You can expect an on-campus interview to last at least a complete day. At Cornell, we traditionally use a day and a half and I know of schools that use two days. You can expect the on-campus interview to include one-on-one interviews, group interviews, an interview with the Dean/Provost/President, social events, presentation(s) and possibly meetings with human resources.

Most of the suggestions I made for speaking to non-departmental members of the search committee also apply to the Dean/Provost/President. My experience is that this academic officer will ask you to explain your research at a level they can understand. Either this college officer or the department chair will be the person with whom you can discuss issues like salary and support for research. Often, this person will handle making offers and negotiating things like salary, moving expenses, start-up money and such. Don’t take this part of the interview lightly. While impressing the Dean/Provost/President will probably not win you the job offer, screwing up this interview could easily lose you the job offer.

Remember that social events are part of the official interview. While social events are meant to be pleasant, you are still being evaluated. Social events can also be very valuable for you to get a feeling for whether or not you will want to accept a job offer. Pay particular attention to interactions between members of the mathematics department and between the mathematicians and non-mathematicians. Ask yourself if you would want to spend your professional career in this environment. Earlier I warned you that search committees are looking for evidence that the candidate is answering questions honestly. The social events are good opportunities for you to decide how honest the committee is being with you. Watch out for signs of conflicts between faculty members. Also try to gauge how happy the faculty/students are with the institution.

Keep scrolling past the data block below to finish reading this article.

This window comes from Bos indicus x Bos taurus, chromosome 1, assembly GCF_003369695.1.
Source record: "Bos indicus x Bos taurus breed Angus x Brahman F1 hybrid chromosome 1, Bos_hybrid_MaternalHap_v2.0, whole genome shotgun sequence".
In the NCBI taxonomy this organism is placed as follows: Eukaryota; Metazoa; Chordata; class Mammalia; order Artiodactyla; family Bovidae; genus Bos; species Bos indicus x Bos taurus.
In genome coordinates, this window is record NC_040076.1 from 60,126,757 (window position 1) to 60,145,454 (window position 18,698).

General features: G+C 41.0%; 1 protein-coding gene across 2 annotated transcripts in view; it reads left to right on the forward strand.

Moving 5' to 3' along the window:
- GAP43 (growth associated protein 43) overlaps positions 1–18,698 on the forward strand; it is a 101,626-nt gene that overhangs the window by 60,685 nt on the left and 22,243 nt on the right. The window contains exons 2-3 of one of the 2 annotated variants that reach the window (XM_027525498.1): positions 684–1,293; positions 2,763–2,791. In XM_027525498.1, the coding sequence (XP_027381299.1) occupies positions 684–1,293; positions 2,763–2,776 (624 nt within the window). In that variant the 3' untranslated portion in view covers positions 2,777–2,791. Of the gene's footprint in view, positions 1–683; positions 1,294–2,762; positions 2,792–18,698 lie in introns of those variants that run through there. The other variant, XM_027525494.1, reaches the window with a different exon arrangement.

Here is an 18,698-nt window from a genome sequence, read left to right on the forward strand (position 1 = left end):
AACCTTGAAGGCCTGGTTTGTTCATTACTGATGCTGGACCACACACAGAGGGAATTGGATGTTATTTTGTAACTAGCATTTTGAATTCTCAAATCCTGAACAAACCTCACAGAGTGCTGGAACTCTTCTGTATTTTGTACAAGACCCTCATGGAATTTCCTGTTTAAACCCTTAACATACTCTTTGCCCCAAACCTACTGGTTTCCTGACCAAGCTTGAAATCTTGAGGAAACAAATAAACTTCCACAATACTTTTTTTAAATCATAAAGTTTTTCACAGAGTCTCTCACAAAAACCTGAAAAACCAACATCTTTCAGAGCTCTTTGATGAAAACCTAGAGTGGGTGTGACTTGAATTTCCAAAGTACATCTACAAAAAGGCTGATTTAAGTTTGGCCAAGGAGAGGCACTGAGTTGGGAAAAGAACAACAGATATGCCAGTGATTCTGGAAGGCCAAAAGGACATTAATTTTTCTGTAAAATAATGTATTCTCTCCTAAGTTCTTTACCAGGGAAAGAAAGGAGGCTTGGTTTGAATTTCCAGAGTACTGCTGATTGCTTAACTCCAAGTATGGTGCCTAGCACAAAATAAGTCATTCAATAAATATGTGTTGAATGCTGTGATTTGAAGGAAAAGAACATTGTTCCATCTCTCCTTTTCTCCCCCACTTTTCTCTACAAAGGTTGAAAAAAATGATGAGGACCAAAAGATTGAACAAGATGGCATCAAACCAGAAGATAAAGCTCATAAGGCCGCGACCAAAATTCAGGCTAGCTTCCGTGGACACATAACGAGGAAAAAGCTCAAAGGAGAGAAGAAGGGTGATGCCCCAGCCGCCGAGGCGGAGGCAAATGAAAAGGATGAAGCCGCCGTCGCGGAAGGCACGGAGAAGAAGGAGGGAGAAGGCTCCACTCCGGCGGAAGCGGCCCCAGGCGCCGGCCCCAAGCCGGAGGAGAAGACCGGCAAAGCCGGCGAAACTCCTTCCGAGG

The type of talk you will be asked to give varies greatly. Two common talk requests are the expository talk or the talk describing your research to undergraduates. You may also be asked to teach a class, usually an introductory class like calculus. To repeat myself, giving talks at MAA section meetings, to math clubs, and high school students are all good ways to prepare for this part of the interview. Everyone will tell you that it is essential to have a variety of talks ready for difference audience levels and that you must practice your job talks. Feedback from your graduate faculty and student friends is helpful, but remember that they are usually not the target of these job talks. Practice with an UNDERGRADUATE audience!

My final bit of advice is to remember to

  1. Be yourself and be honest.
  2. Don’t try to be everything to everyone. Concentrate on your strengths and apply for positions which will take advantage of those strengths.
  3. Work with your referees to emphasize the same messages.
  4. Love mathematics and share that love.
  5. Have some fun and maintain a sense of humor.

File generated on Wed Aug 1 16:45:04 CST 2005.
Comments: jfreeman@cornellcollege.edu